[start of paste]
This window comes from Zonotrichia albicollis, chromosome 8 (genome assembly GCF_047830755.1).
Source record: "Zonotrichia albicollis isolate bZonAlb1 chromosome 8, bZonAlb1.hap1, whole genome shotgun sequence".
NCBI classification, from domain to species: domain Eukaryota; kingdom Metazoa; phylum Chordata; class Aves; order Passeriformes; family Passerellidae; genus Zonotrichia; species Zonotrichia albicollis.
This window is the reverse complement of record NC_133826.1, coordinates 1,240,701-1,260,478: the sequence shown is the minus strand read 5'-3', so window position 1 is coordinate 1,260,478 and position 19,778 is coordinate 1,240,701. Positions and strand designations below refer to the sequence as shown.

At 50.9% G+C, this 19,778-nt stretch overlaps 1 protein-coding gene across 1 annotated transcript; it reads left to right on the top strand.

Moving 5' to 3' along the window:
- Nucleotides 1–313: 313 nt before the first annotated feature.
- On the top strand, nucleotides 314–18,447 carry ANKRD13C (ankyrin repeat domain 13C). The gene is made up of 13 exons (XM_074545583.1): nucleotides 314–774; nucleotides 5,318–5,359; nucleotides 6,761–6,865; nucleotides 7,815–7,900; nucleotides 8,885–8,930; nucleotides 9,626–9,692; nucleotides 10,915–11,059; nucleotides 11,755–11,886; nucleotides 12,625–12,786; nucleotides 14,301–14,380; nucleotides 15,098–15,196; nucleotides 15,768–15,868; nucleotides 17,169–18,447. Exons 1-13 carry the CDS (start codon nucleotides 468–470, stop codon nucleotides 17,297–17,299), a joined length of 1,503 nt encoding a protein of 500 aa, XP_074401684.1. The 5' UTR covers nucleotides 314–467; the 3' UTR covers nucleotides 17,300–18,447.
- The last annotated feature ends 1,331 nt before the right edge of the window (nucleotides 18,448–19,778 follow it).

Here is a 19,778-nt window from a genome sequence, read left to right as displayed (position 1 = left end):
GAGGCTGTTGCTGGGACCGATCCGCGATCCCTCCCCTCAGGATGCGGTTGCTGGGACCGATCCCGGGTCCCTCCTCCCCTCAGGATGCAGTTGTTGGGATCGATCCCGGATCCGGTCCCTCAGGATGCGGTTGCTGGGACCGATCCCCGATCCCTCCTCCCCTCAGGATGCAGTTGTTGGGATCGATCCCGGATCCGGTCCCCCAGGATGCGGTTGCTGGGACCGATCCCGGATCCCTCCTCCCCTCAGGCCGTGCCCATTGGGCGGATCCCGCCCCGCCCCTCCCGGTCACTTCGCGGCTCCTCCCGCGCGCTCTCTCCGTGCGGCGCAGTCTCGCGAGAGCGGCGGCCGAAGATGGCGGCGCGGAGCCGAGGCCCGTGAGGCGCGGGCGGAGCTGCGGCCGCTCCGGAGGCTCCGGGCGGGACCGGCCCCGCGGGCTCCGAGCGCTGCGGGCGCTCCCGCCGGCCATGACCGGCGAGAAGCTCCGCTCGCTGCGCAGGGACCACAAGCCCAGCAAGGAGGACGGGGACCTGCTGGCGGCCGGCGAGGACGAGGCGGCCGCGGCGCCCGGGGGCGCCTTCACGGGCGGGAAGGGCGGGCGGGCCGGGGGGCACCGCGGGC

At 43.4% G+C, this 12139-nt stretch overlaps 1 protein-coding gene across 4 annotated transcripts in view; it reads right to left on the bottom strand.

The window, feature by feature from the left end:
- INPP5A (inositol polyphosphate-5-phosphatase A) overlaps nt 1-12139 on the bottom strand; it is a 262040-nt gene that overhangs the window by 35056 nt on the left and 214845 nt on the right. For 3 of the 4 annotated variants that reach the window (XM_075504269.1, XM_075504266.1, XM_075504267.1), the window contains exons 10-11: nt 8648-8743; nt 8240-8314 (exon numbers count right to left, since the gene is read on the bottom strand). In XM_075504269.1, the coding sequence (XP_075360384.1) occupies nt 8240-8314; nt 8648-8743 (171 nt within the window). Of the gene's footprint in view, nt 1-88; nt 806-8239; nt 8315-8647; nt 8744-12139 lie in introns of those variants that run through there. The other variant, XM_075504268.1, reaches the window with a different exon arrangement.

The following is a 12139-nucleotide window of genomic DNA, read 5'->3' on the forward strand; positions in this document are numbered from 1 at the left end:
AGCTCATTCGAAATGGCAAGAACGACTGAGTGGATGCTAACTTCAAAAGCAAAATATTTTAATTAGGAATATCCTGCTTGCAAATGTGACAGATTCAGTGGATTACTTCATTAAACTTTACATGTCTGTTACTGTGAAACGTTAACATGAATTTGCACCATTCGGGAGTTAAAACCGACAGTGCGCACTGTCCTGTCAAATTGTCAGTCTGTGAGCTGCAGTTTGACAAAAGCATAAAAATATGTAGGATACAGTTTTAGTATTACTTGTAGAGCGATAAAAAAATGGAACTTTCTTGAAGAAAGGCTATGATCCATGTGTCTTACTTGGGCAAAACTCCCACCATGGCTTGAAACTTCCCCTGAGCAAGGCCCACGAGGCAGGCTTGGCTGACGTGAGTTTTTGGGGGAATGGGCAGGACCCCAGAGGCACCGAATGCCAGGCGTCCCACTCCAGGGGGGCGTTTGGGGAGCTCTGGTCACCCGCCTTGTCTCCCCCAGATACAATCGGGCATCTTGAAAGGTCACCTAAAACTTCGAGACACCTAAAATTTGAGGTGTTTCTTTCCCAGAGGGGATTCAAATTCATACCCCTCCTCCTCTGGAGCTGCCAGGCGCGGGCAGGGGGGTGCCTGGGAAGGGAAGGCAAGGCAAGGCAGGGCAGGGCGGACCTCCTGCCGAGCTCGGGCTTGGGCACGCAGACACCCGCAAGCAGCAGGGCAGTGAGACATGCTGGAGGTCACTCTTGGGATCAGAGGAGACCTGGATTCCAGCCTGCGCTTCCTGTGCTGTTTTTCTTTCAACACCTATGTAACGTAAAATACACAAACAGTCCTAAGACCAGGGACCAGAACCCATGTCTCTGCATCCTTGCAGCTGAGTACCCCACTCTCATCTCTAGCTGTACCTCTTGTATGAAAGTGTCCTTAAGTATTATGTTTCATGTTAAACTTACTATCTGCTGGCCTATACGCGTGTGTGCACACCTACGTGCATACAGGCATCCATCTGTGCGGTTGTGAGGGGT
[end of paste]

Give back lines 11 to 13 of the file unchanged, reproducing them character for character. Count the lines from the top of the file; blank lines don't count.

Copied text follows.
GAGGCTGTTGCTGGGACCGATCCGCGATCCCTCCCCTCAGGATGCGGTTGCTGGGACCGATCCCGGGTCCCTCCTCCCCTCAGGATGCAGTTGTTGGGATCGATCCCGGATCCGGTCCCTCAGGATGCGGTTGCTGGGACCGATCCCCGATCCCTCCTCCCCTCAGGATGCAGTTGTTGGGATCGATCCCGGATCCGGTCCCCCAGGATGCGGTTGCTGGGACCGATCCCGGATCCCTCCTCCCCTCAGGCCGTGCCCATTGGGCGGATCCCGCCCCGCCCCTCCCGGTCACTTCGCGGCTCCTCCCGCGCGCTCTCTCCGTGCGGCGCAGTCTCGCGAGAGCGGCGGCCGAAGATGGCGGCGCGGAGCCGAGGCCCGTGAGGCGCGGGCGGAGCTGCGGCCGCTCCGGAGGCTCCGGGCGGGACCGGCCCCGCGGGCTCCGAGCGCTGCGGGCGCTCCCGCCGGCCATGACCGGCGAGAAGCTCCGCTCGCTGCGCAGGGACCACAAGCCCAGCAAGGAGGACGGGGACCTGCTGGCGGCCGGCGAGGACGAGGCGGCCGCGGCGCCCGGGGGCGCCTTCACGGGCGGGAAGGGCGGGCGGGCCGGGGGGCACCGCGGGC

At 43.4% G+C, this 12139-nt stretch overlaps 1 protein-coding gene across 4 annotated transcripts in view; it reads right to left on the bottom strand.

The window, feature by feature from the left end: